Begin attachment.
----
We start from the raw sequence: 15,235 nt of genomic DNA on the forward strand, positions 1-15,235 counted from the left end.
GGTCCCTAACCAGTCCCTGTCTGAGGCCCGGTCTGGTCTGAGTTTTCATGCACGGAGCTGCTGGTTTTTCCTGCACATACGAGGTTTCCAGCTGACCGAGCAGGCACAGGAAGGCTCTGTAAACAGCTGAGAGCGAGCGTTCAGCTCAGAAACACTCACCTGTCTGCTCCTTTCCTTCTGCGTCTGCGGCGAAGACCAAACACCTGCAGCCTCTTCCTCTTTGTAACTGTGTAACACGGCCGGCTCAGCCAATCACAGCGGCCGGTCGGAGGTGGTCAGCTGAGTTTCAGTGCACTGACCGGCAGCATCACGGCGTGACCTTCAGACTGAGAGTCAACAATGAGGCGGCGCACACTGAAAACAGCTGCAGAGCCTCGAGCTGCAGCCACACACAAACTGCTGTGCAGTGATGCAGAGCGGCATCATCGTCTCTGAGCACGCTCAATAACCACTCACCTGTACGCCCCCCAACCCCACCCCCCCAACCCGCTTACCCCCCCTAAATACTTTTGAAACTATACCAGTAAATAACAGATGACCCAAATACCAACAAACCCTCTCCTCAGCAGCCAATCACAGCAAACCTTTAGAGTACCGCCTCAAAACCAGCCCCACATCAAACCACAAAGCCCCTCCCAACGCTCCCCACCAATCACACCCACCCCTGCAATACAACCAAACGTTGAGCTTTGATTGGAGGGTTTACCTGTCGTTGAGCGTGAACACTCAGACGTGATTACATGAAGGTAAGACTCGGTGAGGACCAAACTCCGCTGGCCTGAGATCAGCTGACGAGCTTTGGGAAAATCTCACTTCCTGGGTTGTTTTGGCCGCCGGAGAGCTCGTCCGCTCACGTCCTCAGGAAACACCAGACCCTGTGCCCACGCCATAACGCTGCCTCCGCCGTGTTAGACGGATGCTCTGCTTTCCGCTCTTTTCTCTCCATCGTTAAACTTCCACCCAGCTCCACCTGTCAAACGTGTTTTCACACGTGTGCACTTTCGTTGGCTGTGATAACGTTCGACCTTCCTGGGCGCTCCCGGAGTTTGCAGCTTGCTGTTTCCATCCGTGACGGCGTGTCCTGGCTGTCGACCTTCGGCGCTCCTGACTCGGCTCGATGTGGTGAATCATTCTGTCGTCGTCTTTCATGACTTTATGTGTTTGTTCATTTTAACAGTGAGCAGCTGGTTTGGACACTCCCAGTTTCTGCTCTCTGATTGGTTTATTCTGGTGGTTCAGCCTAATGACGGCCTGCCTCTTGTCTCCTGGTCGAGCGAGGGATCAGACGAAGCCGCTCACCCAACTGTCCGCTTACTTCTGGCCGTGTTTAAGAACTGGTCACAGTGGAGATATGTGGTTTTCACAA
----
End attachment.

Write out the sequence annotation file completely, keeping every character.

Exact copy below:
We start from the raw sequence: 15,235 nt of genomic DNA on the forward strand, positions 1-15,235 counted from the left end.
GGTCCCTAACCAGTCCCTGTCTGAGGCCCGGTCTGGTCTGAGTTTTCATGCACGGAGCTGCTGGTTTTTCCTGCACATACGAGGTTTCCAGCTGACCGAGCAGGCACAGGAAGGCTCTGTAAACAGCTGAGAGCGAGCGTTCAGCTCAGAAACACTCACCTGTCTGCTCCTTTCCTTCTGCGTCTGCGGCGAAGACCAAACACCTGCAGCCTCTTCCTCTTTGTAACTGTGTAACACGGCCGGCTCAGCCAATCACAGCGGCCGGTCGGAGGTGGTCAGCTGAGTTTCAGTGCACTGACCGGCAGCATCACGGCGTGACCTTCAGACTGAGAGTCAACAATGAGGCGGCGCACACTGAAAACAGCTGCAGAGCCTCGAGCTGCAGCCACACACAAACTGCTGTGCAGTGATGCAGAGCGGCATCATCGTCTCTGAGCACGCTCAATAACCACTCACCTGTACGCCCCCCAACCCCACCCCCCCAACCCGCTTACCCCCCCTAAATACTTTTGAAACTATACCAGTAAATAACAGATGACCCAAATACCAACAAACCCTCTCCTCAGCAGCCAATCACAGCAAACCTTTAGAGTACCGCCTCAAAACCAGCCCCACATCAAACCACAAAGCCCCTCCCAACGCTCCCCACCAATCACACCCACCCCTGCAATACAACCAAACGTTGAGCTTTGATTGGAGGGTTTACCTGTCGTTGAGCGTGAACACTCAGACGTGATTACATGAAGGTAAGACTCGGTGAGGACCAAACTCCGCTGGCCTGAGATCAGCTGACGAGCTTTGGGAAAATCTCACTTCCTGGGTTGTTTTGGCCGCCGGAGAGCTCGTCCGCTCACGTCCTCAGGAAACACCAGACCCTGTGCCCACGCCATAACGCTGCCTCCGCCGTGTTAGACGGATGCTCTGCTTTCCGCTCTTTTCTCTCCATCGTTAAACTTCCACCCAGCTCCACCTGTCAAACGTGTTTTCACACGTGTGCACTTTCGTTGGCTGTGATAACGTTCGACCTTCCTGGGCGCTCCCGGAGTTTGCAGCTTGCTGTTTCCATCCGTGACGGCGTGTCCTGGCTGTCGACCTTCGGCGCTCCTGACTCGGCTCGATGTGGTGAATCATTCTGTCGTCGTCTTTCATGACTTTATGTGTTTGTTCATTTTAACAGTGAGCAGCTGGTTTGGACACTCCCAGTTTCTGCTCTCTGATTGGTTTATTCTGGTGGTTCAGCCTAATGACGGCCTGCCTCTTGTCTCCTGGTCGAGCGAGGGATCAGACGAAGCCGCTCACCCAACTGTCCGCTTACTTCTGGCCGTGTTTAAGAACTGGTCACAGTGGAGATATGTGGTTTTCACAA